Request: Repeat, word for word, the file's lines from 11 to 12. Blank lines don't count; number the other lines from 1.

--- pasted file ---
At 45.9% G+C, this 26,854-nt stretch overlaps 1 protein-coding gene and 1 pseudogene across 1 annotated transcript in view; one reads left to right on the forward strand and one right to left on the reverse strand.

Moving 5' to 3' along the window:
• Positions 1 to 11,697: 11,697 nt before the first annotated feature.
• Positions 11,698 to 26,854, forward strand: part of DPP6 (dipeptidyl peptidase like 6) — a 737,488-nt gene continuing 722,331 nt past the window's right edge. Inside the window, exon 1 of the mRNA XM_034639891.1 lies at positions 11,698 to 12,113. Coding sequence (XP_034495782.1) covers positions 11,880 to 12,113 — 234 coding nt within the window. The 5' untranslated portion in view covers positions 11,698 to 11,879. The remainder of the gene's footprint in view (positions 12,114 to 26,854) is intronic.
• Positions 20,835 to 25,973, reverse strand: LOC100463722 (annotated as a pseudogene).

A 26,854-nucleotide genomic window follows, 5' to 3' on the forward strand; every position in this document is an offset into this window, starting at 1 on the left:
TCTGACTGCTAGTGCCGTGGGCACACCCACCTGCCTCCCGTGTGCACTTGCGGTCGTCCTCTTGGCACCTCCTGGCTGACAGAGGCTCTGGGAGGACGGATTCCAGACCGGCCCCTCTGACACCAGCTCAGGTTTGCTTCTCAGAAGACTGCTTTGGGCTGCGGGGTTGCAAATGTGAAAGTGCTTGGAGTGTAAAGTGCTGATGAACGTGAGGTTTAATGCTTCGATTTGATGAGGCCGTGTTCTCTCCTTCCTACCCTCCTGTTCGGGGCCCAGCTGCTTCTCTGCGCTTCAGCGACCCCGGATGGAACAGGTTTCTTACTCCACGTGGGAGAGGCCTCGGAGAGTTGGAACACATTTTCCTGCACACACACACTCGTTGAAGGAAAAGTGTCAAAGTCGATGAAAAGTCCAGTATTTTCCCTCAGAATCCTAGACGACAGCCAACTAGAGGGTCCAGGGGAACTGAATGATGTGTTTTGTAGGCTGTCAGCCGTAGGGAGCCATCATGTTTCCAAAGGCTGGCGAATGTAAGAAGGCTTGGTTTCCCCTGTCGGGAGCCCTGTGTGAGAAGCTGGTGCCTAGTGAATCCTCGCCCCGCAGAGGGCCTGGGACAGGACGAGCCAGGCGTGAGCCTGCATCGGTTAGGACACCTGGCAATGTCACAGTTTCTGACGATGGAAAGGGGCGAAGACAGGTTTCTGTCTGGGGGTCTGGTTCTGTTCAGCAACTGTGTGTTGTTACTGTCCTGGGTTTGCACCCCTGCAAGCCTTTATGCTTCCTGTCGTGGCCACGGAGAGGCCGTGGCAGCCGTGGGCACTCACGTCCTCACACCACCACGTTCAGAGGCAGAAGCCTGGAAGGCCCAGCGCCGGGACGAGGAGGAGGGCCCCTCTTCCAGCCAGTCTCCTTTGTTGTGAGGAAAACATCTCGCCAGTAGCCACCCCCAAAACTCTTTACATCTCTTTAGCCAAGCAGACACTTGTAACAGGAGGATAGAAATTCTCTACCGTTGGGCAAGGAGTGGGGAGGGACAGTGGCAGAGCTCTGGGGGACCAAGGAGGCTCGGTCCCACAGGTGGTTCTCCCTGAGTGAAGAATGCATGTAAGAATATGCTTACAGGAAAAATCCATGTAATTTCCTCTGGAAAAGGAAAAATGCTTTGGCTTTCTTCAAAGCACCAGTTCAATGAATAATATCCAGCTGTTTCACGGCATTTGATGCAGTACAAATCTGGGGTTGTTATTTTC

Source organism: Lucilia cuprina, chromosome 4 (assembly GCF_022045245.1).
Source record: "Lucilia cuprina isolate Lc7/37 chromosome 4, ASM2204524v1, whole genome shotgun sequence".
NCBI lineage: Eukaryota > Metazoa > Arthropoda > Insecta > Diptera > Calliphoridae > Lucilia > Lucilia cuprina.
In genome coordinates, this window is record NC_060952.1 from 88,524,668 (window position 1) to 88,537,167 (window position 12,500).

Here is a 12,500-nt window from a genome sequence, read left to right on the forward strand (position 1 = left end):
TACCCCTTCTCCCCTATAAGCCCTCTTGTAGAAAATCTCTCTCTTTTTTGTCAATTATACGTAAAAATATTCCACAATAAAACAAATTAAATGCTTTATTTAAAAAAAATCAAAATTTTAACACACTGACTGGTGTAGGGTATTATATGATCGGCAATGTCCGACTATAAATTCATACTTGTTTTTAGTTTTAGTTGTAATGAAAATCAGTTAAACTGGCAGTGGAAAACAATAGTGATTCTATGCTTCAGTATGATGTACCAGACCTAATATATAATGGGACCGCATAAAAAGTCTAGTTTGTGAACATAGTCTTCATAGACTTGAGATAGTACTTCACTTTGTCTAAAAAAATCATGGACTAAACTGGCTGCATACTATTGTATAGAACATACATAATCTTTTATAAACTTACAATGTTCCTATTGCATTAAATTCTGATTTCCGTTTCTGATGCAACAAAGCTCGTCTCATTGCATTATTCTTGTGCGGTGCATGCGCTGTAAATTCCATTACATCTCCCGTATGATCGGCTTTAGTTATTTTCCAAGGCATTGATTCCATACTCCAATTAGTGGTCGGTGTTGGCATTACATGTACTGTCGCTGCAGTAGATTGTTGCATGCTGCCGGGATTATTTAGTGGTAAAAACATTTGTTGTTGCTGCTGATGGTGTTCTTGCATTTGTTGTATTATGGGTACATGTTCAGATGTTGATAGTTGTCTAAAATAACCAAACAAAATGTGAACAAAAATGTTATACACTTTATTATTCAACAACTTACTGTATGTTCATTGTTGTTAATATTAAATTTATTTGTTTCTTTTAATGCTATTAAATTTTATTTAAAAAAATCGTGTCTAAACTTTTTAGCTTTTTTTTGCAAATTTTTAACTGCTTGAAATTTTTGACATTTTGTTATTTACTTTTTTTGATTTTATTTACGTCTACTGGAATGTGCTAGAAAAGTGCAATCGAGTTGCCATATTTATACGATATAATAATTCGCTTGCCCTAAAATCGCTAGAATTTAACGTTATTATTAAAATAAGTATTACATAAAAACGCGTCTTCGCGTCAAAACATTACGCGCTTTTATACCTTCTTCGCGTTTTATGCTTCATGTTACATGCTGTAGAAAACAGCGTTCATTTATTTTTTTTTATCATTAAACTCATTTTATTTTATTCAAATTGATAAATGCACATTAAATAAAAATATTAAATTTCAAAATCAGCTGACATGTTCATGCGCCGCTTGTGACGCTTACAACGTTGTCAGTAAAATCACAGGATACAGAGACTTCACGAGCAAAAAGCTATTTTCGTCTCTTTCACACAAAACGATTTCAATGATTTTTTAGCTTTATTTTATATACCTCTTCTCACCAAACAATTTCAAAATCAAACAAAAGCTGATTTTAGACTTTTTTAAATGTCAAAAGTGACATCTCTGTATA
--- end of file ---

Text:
In genome coordinates, this window is record NC_060952.1 from 88,524,668 (window position 1) to 88,537,167 (window position 12,500).

Here is a 12,500-nt window from a genome sequence, read left to right on the forward strand (position 1 = left end):